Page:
Restoring Malibu Lagoon
Malibu Lagoon and bridge, 1988
The lagoon at Malibu Lagoon State Beach needed help. An important wetland connected to Malibu’s famous Surfrider Beach, the lagoon’s poor water circulation prompted its listing as an “impaired body of water” by the United States Environmental Protection Agency. Action was needed. That’s when California State Parks teamed with the Santa Monica Bay Restoration Commission, the California Coastal Conservancy and other interested stakeholders.
The lagoon habitat houses a number of wildlife species, some of which were affected by out-of-control bacterial growth and stagnant, non-oxygenated water. Used as a dumping ground for discharge from nearby Malibu Colony homes and for dirt and debris during the building of the Pacific Coast Highway, the lagoon became unable to sustain and clean itself as nature intended.
With the input of scientists, local residents and water conservationists, the restoration project removed old fill, improved tidal flow and created a better habitat for the wildlife that call the lagoon home. Workers installed more than 20,000 new wetlands plants. As a bonus, the project included new interpretive features and panels for visitors to enjoy without disturbing the natural environment.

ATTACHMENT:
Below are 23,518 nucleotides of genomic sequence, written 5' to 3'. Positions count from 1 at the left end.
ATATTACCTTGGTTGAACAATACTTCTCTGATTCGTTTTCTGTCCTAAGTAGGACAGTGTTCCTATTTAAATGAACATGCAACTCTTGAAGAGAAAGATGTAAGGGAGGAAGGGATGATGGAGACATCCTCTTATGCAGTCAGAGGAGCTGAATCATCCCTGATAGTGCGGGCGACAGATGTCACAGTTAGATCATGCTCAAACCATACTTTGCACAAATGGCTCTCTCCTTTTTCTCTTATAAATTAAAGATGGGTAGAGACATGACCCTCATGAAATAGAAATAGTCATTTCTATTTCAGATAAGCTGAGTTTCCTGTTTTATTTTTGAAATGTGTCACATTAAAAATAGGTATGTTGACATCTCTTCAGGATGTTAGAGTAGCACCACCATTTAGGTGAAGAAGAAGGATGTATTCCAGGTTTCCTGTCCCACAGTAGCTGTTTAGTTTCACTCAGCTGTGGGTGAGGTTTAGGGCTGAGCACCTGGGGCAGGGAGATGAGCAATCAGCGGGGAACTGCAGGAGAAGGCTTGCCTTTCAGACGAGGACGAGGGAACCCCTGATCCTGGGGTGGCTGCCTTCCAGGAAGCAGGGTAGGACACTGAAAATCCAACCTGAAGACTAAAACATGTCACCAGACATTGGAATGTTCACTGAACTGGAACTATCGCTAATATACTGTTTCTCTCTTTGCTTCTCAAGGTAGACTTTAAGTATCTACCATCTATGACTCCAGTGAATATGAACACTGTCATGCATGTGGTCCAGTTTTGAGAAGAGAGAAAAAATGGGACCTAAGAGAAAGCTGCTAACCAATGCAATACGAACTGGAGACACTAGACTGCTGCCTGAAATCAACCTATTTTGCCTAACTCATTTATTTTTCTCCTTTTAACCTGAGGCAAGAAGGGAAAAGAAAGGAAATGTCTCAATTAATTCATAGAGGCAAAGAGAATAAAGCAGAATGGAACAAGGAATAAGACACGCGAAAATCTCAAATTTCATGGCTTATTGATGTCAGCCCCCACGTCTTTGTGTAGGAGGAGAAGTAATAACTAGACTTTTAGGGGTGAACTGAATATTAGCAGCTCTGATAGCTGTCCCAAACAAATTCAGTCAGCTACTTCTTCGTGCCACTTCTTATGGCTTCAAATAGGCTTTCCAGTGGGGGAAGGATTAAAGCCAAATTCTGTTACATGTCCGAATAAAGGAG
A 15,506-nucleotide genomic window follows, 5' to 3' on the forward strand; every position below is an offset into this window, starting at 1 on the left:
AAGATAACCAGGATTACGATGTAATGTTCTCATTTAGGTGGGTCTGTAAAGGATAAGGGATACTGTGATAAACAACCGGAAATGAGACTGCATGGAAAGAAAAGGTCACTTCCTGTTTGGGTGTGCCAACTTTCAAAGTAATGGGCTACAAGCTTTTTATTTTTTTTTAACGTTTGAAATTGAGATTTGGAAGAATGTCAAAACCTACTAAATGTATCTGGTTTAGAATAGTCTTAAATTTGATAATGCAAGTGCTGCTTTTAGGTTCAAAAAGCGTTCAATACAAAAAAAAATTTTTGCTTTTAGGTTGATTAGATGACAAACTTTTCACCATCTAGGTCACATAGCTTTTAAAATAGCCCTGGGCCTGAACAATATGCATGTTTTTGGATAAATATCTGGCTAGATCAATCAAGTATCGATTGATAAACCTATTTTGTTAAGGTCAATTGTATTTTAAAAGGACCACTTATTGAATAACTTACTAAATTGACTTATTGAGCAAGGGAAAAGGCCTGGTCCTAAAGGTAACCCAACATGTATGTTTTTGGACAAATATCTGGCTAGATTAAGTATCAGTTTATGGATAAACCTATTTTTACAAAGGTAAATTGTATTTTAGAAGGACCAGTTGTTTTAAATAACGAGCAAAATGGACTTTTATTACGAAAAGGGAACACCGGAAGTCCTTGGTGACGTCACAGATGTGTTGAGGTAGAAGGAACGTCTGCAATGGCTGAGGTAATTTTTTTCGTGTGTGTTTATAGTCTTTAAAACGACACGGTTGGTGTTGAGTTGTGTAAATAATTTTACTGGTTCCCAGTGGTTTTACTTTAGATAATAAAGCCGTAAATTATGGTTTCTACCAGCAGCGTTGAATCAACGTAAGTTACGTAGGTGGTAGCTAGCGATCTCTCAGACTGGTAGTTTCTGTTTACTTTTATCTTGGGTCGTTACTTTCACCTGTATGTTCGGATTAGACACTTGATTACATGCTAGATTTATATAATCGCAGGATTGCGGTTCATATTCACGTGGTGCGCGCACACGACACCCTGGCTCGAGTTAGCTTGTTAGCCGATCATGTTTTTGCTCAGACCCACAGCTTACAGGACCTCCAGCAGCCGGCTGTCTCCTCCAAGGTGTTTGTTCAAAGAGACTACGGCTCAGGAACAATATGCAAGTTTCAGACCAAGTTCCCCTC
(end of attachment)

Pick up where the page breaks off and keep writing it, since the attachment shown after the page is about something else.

Serene places to watch wildlife were created as well as interactive tidal features like the Winter Ramp Summer Clock, a ramp that slowly floods to show the changing tides that are important to the health of the lagoon. A new “Surfer’s Express” path now outlines the lagoon, allowing surfers quick access to the beach with no harm done to the lagoon.
Groups opposing the project worried that dredging the western channel would permanently drive away endangered resident species and hurt the habitats already in place. Supporters of the project contend that new, fresh water flowing in the lagoon will encourage growth. The stagnant smell that was a hallmark of the old lagoon has abated; such species as endangered least terns and colorful dragonflies have been spotted making new homes since the lagoon’s May 3, 2013 reopening.
Years of planning, countless hours of hard work, and the input of all types of experts have made the restored Malibu Lagoon healthy. California State Parks would be honored to have you visit Malibu Lagoon State Beach.